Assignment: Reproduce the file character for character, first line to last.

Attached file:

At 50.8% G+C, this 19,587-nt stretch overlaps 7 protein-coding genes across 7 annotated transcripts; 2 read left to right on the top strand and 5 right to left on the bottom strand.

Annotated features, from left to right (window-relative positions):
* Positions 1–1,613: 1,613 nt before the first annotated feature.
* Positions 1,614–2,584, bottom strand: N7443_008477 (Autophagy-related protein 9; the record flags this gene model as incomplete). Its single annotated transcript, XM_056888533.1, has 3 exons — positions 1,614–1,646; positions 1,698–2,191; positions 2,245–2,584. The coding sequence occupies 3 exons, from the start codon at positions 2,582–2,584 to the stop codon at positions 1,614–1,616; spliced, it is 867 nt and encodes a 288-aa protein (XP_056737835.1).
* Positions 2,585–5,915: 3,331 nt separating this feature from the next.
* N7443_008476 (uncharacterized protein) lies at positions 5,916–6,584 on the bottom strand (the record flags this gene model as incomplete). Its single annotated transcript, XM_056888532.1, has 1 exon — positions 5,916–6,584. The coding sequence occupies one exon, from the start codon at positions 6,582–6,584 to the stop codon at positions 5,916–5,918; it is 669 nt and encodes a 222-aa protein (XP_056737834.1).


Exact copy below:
At 50.8% G+C, this 19,587-nt stretch overlaps 7 protein-coding genes across 7 annotated transcripts; 2 read left to right on the top strand and 5 right to left on the bottom strand.

Annotated features, from left to right (window-relative positions):
* Positions 1–1,613: 1,613 nt before the first annotated feature.
* Positions 1,614–2,584, bottom strand: N7443_008477 (Autophagy-related protein 9; the record flags this gene model as incomplete). Its single annotated transcript, XM_056888533.1, has 3 exons — positions 1,614–1,646; positions 1,698–2,191; positions 2,245–2,584. The coding sequence occupies 3 exons, from the start codon at positions 2,582–2,584 to the stop codon at positions 1,614–1,616; spliced, it is 867 nt and encodes a 288-aa protein (XP_056737835.1).
* Positions 2,585–5,915: 3,331 nt separating this feature from the next.
* N7443_008476 (uncharacterized protein) lies at positions 5,916–6,584 on the bottom strand (the record flags this gene model as incomplete). Its single annotated transcript, XM_056888532.1, has 1 exon — positions 5,916–6,584. The coding sequence occupies one exon, from the start codon at positions 6,582–6,584 to the stop codon at positions 5,916–5,918; it is 669 nt and encodes a 222-aa protein (XP_056737834.1).